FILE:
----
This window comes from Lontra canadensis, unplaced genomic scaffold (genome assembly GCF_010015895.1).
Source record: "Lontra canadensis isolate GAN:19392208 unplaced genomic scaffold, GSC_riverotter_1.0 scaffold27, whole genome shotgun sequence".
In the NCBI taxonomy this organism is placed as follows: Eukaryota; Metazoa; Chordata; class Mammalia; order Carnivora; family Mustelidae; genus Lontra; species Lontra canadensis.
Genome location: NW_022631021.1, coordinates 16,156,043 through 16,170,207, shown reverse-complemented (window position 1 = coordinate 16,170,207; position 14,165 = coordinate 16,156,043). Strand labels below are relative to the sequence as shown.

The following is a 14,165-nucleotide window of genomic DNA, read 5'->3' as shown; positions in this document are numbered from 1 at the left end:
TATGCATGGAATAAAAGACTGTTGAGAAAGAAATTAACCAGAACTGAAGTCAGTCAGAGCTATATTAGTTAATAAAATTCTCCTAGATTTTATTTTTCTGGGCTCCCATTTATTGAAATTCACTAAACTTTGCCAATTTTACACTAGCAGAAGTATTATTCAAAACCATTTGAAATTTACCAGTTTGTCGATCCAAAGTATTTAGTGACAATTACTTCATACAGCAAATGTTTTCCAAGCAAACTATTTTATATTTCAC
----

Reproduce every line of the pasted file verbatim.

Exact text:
This window comes from Lontra canadensis, unplaced genomic scaffold (genome assembly GCF_010015895.1).
Source record: "Lontra canadensis isolate GAN:19392208 unplaced genomic scaffold, GSC_riverotter_1.0 scaffold27, whole genome shotgun sequence".
In the NCBI taxonomy this organism is placed as follows: Eukaryota; Metazoa; Chordata; class Mammalia; order Carnivora; family Mustelidae; genus Lontra; species Lontra canadensis.
Genome location: NW_022631021.1, coordinates 16,156,043 through 16,170,207, shown reverse-complemented (window position 1 = coordinate 16,170,207; position 14,165 = coordinate 16,156,043). Strand labels below are relative to the sequence as shown.

The following is a 14,165-nucleotide window of genomic DNA, read 5'->3' as shown; positions in this document are numbered from 1 at the left end:
TATGCATGGAATAAAAGACTGTTGAGAAAGAAATTAACCAGAACTGAAGTCAGTCAGAGCTATATTAGTTAATAAAATTCTCCTAGATTTTATTTTTCTGGGCTCCCATTTATTGAAATTCACTAAACTTTGCCAATTTTACACTAGCAGAAGTATTATTCAAAACCATTTGAAATTTACCAGTTTGTCGATCCAAAGTATTTAGTGACAATTACTTCATACAGCAAATGTTTTCCAAGCAAACTATTTTATATTTCAC